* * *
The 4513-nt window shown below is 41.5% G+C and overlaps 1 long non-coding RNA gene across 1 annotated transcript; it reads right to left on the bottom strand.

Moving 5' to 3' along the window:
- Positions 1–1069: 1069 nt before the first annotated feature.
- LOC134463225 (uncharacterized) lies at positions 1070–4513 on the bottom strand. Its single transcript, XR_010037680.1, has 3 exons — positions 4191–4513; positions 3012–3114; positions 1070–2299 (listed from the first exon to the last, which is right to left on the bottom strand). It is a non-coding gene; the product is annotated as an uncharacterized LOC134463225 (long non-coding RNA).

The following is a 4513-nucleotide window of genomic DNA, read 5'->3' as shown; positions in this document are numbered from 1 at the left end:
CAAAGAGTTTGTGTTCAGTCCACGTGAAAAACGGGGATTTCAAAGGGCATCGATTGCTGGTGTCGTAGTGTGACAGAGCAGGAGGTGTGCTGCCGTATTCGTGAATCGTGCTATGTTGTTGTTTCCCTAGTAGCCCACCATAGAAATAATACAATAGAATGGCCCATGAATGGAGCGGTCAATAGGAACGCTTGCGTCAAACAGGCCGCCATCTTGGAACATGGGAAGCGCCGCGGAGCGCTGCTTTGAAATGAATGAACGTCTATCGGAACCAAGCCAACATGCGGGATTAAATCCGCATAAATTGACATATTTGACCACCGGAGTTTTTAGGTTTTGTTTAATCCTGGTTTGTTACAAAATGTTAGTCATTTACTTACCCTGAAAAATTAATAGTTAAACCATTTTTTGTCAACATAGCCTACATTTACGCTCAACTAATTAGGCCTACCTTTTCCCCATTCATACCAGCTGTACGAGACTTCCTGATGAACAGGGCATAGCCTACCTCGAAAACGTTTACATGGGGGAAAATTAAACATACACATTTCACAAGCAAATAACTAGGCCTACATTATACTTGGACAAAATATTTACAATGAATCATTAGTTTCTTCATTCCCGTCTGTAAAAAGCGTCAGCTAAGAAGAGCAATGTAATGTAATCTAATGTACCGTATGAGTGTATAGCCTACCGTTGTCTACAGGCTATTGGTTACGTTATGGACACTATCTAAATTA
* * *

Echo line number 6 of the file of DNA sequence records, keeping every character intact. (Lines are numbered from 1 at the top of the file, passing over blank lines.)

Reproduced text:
CAAAGAGTTTGTGTTCAGTCCACGTGAAAAACGGGGATTTCAAAGGGCATCGATTGCTGGTGTCGTAGTGTGACAGAGCAGGAGGTGTGCTGCCGTATTCGTGAATCGTGCTATGTTGTTGTTTCCCTAGTAGCCCACCATAGAAATAATACAATAGAATGGCCCATGAATGGAGCGGTCAATAGGAACGCTTGCGTCAAACAGGCCGCCATCTTGGAACATGGGAAGCGCCGCGGAGCGCTGCTTTGAAATGAATGAACGTCTATCGGAACCAAGCCAACATGCGGGATTAAATCCGCATAAATTGACATATTTGACCACCGGAGTTTTTAGGTTTTGTTTAATCCTGGTTTGTTACAAAATGTTAGTCATTTACTTACCCTGAAAAATTAATAGTTAAACCATTTTTTGTCAACATAGCCTACATTTACGCTCAACTAATTAGGCCTACCTTTTCCCCATTCATACCAGCTGTACGAGACTTCCTGATGAACAGGGCATAGCCTACCTCGAAAACGTTTACATGGGGGAAAATTAAACATACACATTTCACAAGCAAATAACTAGGCCTACATTATACTTGGACAAAATATTTACAATGAATCATTAGTTTCTTCATTCCCGTCTGTAAAAAGCGTCAGCTAAGAAGAGCAATGTAATGTAATCTAATGTACCGTATGAGTGTATAGCCTACCGTTGTCTACAGGCTATTGGTTACGTTATGGACACTATCTAAATTA